Few things get Quincy Jones riled up like death.
First, it was Michael Jackson’s. Then, it was Vibe’s.
The monthly magazine covering black pop culture was shuttered suddenly last month 16 years after Jones co-founded it. The private equity firm that owned it failed to find a buyer. That was the only way to keep it solvent. The next day, after the news emerged, Jones vowed to revive it: “They just messed my magazine all up,” he told the Associated Press. “I’m’a take it online because print … is over.”
The problems facing newspapers right now have convinced some, like Jones, to think print is over. But what newspapers are facing seems categorically different from the current plight of music magazines. Significantly, newspapers haven’t had to deal with piracy, which over the past decade has reconfigured the entire recording industry and by extension reconfigured the landscape that music magazines cover. For newspapers, news is news, whether in print or online. Distribution is the problem, not the nature of journalism. For music magazines, the problem is existential. What is the purpose of a music magazine in light of the dramatic shifts of the past decade?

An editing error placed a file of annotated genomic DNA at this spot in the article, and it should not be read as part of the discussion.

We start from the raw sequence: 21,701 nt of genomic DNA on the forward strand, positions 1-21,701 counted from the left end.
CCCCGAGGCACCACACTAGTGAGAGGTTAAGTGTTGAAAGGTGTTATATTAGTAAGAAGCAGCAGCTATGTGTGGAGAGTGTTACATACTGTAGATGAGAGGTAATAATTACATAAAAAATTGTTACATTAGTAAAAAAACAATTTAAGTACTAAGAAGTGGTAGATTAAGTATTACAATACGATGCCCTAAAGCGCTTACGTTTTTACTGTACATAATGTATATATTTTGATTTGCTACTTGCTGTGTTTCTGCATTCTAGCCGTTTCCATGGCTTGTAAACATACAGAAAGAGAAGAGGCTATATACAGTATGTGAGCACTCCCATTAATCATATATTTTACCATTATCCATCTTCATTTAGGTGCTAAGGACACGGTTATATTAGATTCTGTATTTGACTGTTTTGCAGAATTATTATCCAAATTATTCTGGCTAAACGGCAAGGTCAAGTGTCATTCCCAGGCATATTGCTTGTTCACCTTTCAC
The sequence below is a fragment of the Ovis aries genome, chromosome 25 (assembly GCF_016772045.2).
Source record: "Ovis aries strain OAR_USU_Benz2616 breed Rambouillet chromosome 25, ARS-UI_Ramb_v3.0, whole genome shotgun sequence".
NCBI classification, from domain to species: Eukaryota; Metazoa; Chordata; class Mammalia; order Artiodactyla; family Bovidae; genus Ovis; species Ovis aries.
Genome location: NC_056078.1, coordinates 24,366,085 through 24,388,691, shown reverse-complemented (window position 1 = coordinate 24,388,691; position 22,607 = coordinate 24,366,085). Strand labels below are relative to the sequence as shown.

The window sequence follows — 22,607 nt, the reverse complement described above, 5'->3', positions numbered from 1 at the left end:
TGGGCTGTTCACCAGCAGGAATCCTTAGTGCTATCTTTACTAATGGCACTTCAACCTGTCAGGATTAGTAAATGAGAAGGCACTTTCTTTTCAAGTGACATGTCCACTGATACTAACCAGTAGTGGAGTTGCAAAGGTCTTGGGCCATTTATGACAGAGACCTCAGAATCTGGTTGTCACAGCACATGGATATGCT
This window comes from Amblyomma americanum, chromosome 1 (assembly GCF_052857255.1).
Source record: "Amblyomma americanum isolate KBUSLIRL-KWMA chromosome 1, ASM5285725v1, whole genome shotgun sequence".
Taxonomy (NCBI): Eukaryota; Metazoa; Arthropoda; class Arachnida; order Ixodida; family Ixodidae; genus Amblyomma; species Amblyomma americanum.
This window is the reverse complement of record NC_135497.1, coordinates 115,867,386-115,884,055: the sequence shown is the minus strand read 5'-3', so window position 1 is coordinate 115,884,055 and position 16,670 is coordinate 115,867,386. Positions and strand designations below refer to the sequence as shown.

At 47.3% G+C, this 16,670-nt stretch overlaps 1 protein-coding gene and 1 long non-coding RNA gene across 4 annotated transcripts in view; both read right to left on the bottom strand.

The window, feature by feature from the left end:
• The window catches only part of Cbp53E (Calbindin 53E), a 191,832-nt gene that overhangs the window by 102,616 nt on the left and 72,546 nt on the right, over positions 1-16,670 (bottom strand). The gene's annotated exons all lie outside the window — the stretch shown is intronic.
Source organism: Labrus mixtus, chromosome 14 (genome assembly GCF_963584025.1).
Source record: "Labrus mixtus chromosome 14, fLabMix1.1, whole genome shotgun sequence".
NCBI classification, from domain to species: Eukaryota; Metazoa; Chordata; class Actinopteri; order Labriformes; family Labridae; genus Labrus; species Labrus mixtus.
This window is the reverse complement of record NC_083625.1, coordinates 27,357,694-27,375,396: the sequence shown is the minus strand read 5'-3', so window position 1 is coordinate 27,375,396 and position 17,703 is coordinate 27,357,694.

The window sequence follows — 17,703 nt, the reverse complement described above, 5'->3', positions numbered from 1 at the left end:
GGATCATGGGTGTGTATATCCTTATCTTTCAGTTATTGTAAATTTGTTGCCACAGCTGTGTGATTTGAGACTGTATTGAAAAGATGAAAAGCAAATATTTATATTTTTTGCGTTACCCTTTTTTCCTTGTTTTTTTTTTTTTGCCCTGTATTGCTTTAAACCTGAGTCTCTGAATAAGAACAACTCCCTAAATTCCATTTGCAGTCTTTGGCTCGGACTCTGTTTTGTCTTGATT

In 2000, CD sales, having survived Napster 1.0, continued their decline, but slowly. By the middle of the decade, they were in free fall. Just two years ago, estimates ranged from 1 to 2 billion illicit downloads a year. That figure is surely low now. The marketplace value of music has cratered. It’s expected to be free. Few really expect paid downloads to match, much less surpass, former profits. Most industry insiders, including musicians themselves, consider CDs to be a marketing device for live concerts. To have a hit record, furthermore, is almost meaningless when that means selling a few hundred thousand copies. Meanwhile, those able to top the charts are fewer and fewer in number. When people say Michael Jackson’s death signaled an end to an era, they in part mean there won’t be superstars like him ever again.
If you live in the Midwest--and especially if you live in